The history of the children at the throne of the snow queen, and the ice puzzle which never was solved, the story of the boy with the glassplinter in his eye, whose heart was frozen and whose skin went thick. [ibid. p. 18]
And I became like the boy in Andersen's fairy tale, he who in the hall of the ice queen worked on the ice puzzle while the soft jingle sank away in the infinite halls. [ibid. p. 79]
The icesplinter in the eye, the glassplinter in the eye, the boy with the puzzle, the song. [ibid. p. 80]
The children sat on the floor of the great eccohall in the ice castle and they tried to solve the ice puzzle which was not solvable. [ibid. p. 103]
She sketched a bird's head. It resembled. She held it up, we looked at it in silence. The snow was a very white light. She held the bit of ice with both hands, breathing slowly on the bird. She blew the air with pointed lips humming in a low tone, softly, like a mass. The ice melted slowly, the drawing disappeared, the bird's head dissolved, the surface went blank.
A little heat, and the work of art is gone, she said with a smile. [ibid. p. 174]
Why had she drawn her bird on a bit of ice, and why had it disappeared? [ibid. p. 197]
Still I shall put all in front of you, all the bits in a row, and ask you to put them together. I give you the ice bits, with inscriptions. [ibid. p. 200]
Watch the bit of puzzle in the greater picture. [ibid. p. 223]
My skin was thick, the ice puzzle would never be solved, and I was at an infinite distance and each second was like a thousand years. I was lost not to be saved, and forever.
I sat waiting for the bird. I don't know exactly what it meant, but I waited. [ibid. p. 257]
I was lying on the floor stirring the ice puzzle with my hand. The bits did not unite, we lay in the same sleeping bag, and I wished that everything should become as then: naked, skinless and without reserve, but the world had chosen for me and the skin was thick. [ibid. p. 288]
It was something else, something rather rare in the world in which we live and something that one ought to grasp firmly wherever you find it, even in religious belief. It is the forgiveness which is not the outcome of some performance, which is not the compensation achieved by some clever and successful compensator, just a relief, agape. [ibid. p. 332]
Yesterday, on the 3rd of April, 1971, I mailed her a letter, posting it in the mailbox of the Missionshotel at Rønne, Bornholm.
It is quite fine here and I do not feel hopeful but calm. That is what I wrote her. "I am doing better now. [...] Some bits have found their place. Some fine day you will see. We do not give in yet." [ibid. p. 337]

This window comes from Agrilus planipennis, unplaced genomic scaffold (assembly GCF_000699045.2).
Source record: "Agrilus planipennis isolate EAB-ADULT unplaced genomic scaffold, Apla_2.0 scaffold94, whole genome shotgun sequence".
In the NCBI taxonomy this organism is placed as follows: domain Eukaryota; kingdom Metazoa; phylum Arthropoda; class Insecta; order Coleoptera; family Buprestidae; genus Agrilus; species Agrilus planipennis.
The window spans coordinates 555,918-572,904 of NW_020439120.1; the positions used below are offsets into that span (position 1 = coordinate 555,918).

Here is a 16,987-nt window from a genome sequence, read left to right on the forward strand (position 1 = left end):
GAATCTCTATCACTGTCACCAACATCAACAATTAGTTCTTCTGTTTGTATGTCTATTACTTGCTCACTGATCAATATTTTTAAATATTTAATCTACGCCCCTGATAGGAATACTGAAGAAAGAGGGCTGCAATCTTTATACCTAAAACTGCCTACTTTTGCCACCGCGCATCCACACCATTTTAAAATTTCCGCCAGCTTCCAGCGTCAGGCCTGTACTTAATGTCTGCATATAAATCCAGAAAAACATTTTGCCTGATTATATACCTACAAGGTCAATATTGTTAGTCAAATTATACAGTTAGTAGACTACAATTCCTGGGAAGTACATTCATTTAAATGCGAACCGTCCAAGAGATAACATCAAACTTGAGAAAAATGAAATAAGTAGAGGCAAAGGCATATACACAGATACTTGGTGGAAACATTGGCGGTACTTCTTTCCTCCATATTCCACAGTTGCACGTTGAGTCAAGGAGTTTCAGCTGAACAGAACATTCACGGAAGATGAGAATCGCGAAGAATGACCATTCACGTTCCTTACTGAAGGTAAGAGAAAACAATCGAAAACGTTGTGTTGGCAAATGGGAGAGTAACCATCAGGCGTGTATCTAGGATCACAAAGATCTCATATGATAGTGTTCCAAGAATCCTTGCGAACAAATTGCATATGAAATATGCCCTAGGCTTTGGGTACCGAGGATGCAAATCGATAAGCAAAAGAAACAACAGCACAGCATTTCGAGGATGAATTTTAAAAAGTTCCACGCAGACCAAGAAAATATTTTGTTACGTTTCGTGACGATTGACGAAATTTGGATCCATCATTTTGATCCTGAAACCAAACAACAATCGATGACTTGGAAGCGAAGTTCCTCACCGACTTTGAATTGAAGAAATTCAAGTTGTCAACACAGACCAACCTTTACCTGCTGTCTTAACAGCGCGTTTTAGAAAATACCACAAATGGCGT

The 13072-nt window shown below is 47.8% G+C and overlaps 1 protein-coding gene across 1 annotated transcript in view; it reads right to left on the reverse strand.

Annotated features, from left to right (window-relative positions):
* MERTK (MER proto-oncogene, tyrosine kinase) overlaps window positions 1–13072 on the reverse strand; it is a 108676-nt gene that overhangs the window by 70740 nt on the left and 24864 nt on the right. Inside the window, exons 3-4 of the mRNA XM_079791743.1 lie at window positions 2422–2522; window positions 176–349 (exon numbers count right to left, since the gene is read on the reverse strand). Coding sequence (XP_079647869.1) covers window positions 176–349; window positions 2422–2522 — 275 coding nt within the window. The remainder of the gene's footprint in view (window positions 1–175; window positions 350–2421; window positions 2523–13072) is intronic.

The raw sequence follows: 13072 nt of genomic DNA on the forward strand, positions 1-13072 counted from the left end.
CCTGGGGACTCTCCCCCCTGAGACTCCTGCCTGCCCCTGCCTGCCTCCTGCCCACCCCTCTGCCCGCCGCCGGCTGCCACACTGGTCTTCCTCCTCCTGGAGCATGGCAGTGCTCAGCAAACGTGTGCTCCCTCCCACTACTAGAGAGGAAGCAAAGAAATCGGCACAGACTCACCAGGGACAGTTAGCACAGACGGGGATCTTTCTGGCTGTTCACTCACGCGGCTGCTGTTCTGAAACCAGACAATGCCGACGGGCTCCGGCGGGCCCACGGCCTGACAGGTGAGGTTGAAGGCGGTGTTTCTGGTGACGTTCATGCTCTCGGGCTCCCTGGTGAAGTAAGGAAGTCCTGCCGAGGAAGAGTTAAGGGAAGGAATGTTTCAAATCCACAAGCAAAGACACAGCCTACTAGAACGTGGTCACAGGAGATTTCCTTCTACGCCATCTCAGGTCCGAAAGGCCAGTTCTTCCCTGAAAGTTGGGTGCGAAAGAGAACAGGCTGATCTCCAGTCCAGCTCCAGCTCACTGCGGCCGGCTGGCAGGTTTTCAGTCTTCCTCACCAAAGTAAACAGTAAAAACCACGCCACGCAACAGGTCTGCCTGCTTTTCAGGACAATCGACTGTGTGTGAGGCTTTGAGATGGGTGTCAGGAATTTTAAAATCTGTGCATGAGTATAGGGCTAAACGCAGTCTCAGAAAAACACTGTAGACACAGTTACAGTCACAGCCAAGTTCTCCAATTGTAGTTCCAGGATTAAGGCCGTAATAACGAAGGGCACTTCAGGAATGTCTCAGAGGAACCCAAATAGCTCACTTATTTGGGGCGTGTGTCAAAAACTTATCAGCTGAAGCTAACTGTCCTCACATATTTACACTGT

Per Olov Enquist sticks to his Hans Christian Andersen, in "The Snow Queen" with its drifting snow, its glassplinter in the eye, its ice puzzle, ice in the heart, white birds, frozen life, its touching message of love and Christianity, redemption. Even in the novel Kapten Nemos bibliotek (Captain Nemo's Library, 1991) there is "a glassplinter in the eye" (p. 89) and the freezing of the storyteller: "Everything was like blank ice without sunshine. I was in the kitchen sofa. I had also become like blank ice" (p. 90), and the puzzle, the riddle of life:
I shall never make it, I know. But I do dream now and then, when so many years have passed since it happened, I dream secret and happy dreams that it might really be possible: not only to try and solve, I do try, but that in the end it will be solved. And in the end to be able to write: this is how it was, it happened this way, this is the complete story. [ibid. p. 245]
At the First International Hans Christian Andersen Conference in 1991 I gave an outline of the fairy tales in relation to Optimistic Dualism, the central motif of the Danish Golden Age (appr. 18001870) according to the history of ideas. Optimistic Dualism is on the one hand a belief in the existence of two sorts of reality (Eternity and Time), and on the other hand the conviction that it is necessary and feasible to bridge the gap from one sort of reality to the other. Often enough people would fight over the nature of the bridge (was it faith, love, science, God's Grace, which built the bridge or made it possible?); but no matter, in the Danish Golden Age, which is the age also of Hans Christian Andersen, one is an optimistic dualist: one believes in the existence of two sorts of reality, and one believes in the necessity and feasibility of bridging them. There can be no doubt that Per Olov Enquist reads Hans Christian Andersen as some sort of an optimistic dualist, familiar with the capacity of the fairy tales to touch your sensitivity, and letting "The Snow Queen" represent essential poetry. He gives to the poet all that he can carry, and he writes "The Fairy Tale of Hans Christian Andersen", an introduction to the drastically illustrated H. C. Andersen och Den fula ankungen (Hans Christian Andersen and The Ugly Duckling, 1984) with its last words:
He died on the 4th of August, 1875, a life was finished which he himself, very true and very false, had characterized as "a beautiful fairy tale - so rich and happy". He died, finally liberated from his hurting false teeth which had at long last come to rest in the toothbrush glas, and with his last message on a slip of paper on the bedside table. Full of horror, or appealingly, or full of hope, there stood three goodbyewords from the riddle, Hans Christian Andersen: "Only apparently dead!"